Companies are rethinking the idea of single headquarters locations and creating a distributed workforce to advocate distancing, but in a way that preserves interpersonal connections and company culture. We have seen companies in other markets adopt this model and rely on our community experience to drive employee engagement. Maintaining the highest standards of health and safety remains a major priority for both businesses and their customers even after businesses resume. As the economy looks to recover from COVID-19, two major trends stand out for us.
Given the volatility in the economy and uncertainty around business adjustments, businesses are focusing on greater operational efficiency. As such, many are also reassessing their long-term real estate needs and fixed costs as they continue to be savvy with operations and overheads.
COVID19 has shown the importance for companies to react fast, and they need the capability to respond to a disruptive situation or have the agility from a partner that understands their strategy forward.
The situation has highlighted how agility helps organisations tide over this crisis, and this mindset will continue to be emphasised post COVID-19. Agile organisations empowered with the right support are realigning their policies and processes that shift from designing for efficiency to designing for resilience. This is where our proposition of empowering flexibility means companies who are scaling both up and down will benefit from it.
As more companies focus on a regional strategy, enterprises will want to have multiple workspaces in the same vicinity to support their segregated workforce.
As with any business, agility and sustainability are key partners in ensuring longevity. In a new world that expects businesses to have the ability to think two steps ahead, having a strong partner enables them to get the resources to succeed.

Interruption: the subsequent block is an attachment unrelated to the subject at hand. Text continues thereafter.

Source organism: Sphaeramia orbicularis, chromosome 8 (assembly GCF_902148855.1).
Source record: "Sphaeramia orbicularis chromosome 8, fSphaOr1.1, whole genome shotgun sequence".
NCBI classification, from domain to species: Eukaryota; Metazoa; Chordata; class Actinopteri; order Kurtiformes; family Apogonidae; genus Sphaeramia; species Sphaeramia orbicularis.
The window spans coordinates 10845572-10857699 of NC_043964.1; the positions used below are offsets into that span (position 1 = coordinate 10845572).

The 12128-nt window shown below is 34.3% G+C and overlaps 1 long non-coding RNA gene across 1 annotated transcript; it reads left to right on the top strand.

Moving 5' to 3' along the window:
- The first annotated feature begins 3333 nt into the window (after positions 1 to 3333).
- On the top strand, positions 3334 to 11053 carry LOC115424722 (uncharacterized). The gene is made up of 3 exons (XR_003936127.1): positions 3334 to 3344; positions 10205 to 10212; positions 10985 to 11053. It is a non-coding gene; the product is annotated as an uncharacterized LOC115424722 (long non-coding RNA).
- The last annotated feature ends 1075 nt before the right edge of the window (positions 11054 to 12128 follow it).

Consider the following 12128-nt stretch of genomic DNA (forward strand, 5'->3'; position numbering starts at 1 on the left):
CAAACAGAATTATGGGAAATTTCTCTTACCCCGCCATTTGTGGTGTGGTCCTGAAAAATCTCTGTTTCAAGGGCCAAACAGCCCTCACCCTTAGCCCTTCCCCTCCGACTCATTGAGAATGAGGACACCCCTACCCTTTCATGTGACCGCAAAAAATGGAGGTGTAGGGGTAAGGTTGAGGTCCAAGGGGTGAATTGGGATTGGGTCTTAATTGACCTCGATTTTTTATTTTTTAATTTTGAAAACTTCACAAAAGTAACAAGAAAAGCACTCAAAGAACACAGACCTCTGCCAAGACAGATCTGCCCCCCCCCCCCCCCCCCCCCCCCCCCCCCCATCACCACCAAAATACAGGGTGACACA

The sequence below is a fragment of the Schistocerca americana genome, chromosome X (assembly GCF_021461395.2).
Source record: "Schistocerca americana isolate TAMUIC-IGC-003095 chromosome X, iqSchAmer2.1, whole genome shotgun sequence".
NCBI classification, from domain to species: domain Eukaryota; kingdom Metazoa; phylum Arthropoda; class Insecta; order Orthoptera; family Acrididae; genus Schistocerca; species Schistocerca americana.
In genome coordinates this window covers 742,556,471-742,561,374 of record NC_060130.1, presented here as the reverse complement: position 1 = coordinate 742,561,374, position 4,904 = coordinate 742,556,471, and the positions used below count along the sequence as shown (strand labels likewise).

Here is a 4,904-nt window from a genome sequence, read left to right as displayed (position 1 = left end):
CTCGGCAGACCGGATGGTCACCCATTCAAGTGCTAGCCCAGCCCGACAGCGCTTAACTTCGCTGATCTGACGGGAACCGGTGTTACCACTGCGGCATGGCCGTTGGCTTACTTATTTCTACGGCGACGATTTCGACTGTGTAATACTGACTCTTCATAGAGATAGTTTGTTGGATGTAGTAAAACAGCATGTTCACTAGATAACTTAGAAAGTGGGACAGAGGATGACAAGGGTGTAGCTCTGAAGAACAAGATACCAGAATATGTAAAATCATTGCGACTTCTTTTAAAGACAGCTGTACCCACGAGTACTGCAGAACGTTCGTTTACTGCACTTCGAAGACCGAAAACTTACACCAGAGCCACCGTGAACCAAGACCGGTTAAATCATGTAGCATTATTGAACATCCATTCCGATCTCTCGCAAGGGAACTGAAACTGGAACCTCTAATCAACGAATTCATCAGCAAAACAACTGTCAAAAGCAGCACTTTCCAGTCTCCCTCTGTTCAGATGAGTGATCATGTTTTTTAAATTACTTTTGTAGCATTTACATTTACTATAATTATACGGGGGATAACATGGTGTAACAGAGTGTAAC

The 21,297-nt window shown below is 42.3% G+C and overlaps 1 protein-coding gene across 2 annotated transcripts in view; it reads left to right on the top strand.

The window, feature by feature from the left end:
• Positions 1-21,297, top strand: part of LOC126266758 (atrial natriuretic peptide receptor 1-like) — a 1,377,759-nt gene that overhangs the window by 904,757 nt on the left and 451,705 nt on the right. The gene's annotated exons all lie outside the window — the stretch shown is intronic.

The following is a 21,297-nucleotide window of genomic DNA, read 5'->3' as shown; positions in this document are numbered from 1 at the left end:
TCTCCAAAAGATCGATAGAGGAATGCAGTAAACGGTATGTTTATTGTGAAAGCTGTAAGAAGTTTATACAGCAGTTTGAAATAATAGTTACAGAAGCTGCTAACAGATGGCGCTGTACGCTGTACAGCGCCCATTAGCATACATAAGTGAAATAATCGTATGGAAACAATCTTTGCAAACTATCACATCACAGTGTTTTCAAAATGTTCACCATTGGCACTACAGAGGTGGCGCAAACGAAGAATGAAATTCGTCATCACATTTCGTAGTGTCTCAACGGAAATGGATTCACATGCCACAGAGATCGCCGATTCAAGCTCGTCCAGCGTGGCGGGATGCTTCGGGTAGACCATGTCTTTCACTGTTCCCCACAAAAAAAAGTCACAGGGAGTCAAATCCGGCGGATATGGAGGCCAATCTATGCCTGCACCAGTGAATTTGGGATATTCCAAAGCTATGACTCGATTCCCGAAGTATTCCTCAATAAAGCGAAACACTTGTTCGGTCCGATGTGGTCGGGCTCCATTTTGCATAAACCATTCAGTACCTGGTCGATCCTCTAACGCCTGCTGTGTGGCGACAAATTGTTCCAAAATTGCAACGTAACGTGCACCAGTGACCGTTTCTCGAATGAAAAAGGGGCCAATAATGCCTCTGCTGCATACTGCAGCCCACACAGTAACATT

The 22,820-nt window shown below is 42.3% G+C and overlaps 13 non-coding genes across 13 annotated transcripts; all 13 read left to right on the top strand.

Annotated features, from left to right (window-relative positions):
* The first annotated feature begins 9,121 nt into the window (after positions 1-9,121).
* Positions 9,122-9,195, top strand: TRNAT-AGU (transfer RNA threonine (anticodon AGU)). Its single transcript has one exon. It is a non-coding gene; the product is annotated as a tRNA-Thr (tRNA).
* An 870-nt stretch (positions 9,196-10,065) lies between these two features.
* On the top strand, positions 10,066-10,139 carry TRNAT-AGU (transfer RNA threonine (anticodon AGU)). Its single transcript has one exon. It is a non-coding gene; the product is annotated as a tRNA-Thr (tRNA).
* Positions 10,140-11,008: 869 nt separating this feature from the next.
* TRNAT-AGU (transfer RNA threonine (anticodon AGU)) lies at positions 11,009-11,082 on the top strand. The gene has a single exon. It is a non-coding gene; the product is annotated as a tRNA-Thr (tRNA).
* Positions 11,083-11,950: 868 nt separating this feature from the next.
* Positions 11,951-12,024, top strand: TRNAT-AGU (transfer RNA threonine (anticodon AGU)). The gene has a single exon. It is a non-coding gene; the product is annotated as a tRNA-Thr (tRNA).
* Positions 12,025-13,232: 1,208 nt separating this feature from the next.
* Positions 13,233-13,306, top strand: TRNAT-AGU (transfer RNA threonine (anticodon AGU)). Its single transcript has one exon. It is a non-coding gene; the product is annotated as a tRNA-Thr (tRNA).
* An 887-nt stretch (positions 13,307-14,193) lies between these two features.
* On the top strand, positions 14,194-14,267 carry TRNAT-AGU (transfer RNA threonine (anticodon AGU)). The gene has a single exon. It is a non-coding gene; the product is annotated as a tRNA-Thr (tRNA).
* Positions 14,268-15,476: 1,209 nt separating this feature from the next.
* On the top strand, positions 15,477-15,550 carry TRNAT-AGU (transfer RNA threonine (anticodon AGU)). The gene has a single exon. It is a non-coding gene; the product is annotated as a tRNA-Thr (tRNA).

What should Vietnam do to have more ideal workplaces in the future? And how will WeWork offer its members an ideal co-working space?
One of the things we focus on at WeWork is designing our co-working spaces to be inspiring environments for our members. We accomplish this through inviting and visually appealing architecture and interior design, with an emphasis on open spaces, natural light, greenery, social and relaxation areas, and the opportunity for different workspace configurations. While traditional office environments are widely used by companies in Vietnam, we expect to see companies shifting towards more open work environments to keep up with the changing future of work.
We also expect to see more emphasis on workplace designs that reflect the behaviors adopted at the height of COVID-19. Professional distancing measures will naturally be a priority as the country reopens to international visitors, and workplaces should orient themselves to cater to these policies at short notice.
To this end, we are enhancing our spaces in Vietnam to focus on three key areas: prioritising personal space, cleanliness, and behavioral signage.
The configuration of space to ensure productivity and an overall positive experience is something we are very familiar with from our 10 years of experience. Now we have enhanced our spaces and services to maintain hygiene, safety, and physical distancing best practices. We modified shared spaces with staggered seating and buffer zones, so teams can continue to operate in the workplace while still maintaining a healthy physical distance from colleagues and fellow members.
We are disinfecting common areas more frequently and providing complimentary sanitisation products in our spaces. And we have strategically placed signage and friendly reminders to members and guests that the wellbeing of our community depends on each of us doing our parts.
This may be just the beginning, and we plan to continue our reputation for flexibility by quickly responding to any new developments as they occur, removing the burden from our members so they can continue working with peace of mind. VNS
In only a few months, millions of people have lost their jobs because of the COVID-19 pandemic, which could forever transform the way we work.
Many enterprises, in an effort to prevent the spread of COVID-19, have asked staff to work from home.